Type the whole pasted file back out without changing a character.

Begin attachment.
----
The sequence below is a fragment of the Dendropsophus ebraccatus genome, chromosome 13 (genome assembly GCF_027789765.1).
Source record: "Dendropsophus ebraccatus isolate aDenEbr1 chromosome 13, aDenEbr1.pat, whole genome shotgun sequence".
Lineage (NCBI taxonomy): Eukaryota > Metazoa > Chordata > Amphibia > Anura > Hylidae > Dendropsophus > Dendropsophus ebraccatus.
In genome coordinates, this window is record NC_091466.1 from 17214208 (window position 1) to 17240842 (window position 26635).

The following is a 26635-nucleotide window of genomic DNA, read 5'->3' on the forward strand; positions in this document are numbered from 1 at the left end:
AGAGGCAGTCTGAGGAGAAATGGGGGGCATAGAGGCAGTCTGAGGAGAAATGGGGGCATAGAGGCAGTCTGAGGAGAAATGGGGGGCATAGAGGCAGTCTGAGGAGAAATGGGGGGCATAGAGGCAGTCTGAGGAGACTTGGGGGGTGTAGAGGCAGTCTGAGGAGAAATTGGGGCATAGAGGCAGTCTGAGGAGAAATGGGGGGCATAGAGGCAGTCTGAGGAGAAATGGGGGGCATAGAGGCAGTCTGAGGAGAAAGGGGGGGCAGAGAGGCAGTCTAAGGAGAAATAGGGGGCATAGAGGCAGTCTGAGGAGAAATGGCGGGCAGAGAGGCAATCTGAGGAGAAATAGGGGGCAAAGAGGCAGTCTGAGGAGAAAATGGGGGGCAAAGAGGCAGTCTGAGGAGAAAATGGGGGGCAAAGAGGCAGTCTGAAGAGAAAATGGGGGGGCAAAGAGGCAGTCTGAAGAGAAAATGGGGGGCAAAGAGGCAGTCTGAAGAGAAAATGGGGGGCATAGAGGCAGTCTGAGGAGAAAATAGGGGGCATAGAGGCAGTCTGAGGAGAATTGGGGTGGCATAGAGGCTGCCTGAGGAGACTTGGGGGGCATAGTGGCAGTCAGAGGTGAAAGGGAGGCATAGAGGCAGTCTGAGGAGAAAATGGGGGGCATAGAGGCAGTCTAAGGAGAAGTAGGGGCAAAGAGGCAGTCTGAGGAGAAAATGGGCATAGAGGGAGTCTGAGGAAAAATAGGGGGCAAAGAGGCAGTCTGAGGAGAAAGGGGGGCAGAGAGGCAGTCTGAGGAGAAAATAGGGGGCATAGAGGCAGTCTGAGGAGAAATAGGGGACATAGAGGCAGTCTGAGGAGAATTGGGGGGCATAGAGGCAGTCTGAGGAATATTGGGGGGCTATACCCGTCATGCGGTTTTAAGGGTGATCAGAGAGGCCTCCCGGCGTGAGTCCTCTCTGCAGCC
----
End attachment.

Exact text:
The sequence below is a fragment of the Dendropsophus ebraccatus genome, chromosome 13 (genome assembly GCF_027789765.1).
Source record: "Dendropsophus ebraccatus isolate aDenEbr1 chromosome 13, aDenEbr1.pat, whole genome shotgun sequence".
Lineage (NCBI taxonomy): Eukaryota > Metazoa > Chordata > Amphibia > Anura > Hylidae > Dendropsophus > Dendropsophus ebraccatus.
In genome coordinates, this window is record NC_091466.1 from 17214208 (window position 1) to 17240842 (window position 26635).

The following is a 26635-nucleotide window of genomic DNA, read 5'->3' on the forward strand; positions in this document are numbered from 1 at the left end:
AGAGGCAGTCTGAGGAGAAATGGGGGGCATAGAGGCAGTCTGAGGAGAAATGGGGGCATAGAGGCAGTCTGAGGAGAAATGGGGGGCATAGAGGCAGTCTGAGGAGAAATGGGGGGCATAGAGGCAGTCTGAGGAGACTTGGGGGGTGTAGAGGCAGTCTGAGGAGAAATTGGGGCATAGAGGCAGTCTGAGGAGAAATGGGGGGCATAGAGGCAGTCTGAGGAGAAATGGGGGGCATAGAGGCAGTCTGAGGAGAAAGGGGGGGCAGAGAGGCAGTCTAAGGAGAAATAGGGGGCATAGAGGCAGTCTGAGGAGAAATGGCGGGCAGAGAGGCAATCTGAGGAGAAATAGGGGGCAAAGAGGCAGTCTGAGGAGAAAATGGGGGGCAAAGAGGCAGTCTGAGGAGAAAATGGGGGGCAAAGAGGCAGTCTGAAGAGAAAATGGGGGGGCAAAGAGGCAGTCTGAAGAGAAAATGGGGGGCAAAGAGGCAGTCTGAAGAGAAAATGGGGGGCATAGAGGCAGTCTGAGGAGAAAATAGGGGGCATAGAGGCAGTCTGAGGAGAATTGGGGTGGCATAGAGGCTGCCTGAGGAGACTTGGGGGGCATAGTGGCAGTCAGAGGTGAAAGGGAGGCATAGAGGCAGTCTGAGGAGAAAATGGGGGGCATAGAGGCAGTCTAAGGAGAAGTAGGGGCAAAGAGGCAGTCTGAGGAGAAAATGGGCATAGAGGGAGTCTGAGGAAAAATAGGGGGCAAAGAGGCAGTCTGAGGAGAAAGGGGGGCAGAGAGGCAGTCTGAGGAGAAAATAGGGGGCATAGAGGCAGTCTGAGGAGAAATAGGGGACATAGAGGCAGTCTGAGGAGAATTGGGGGGCATAGAGGCAGTCTGAGGAATATTGGGGGGCTATACCCGTCATGCGGTTTTAAGGGTGATCAGAGAGGCCTCCCGGCGTGAGTCCTCTCTGCAGCC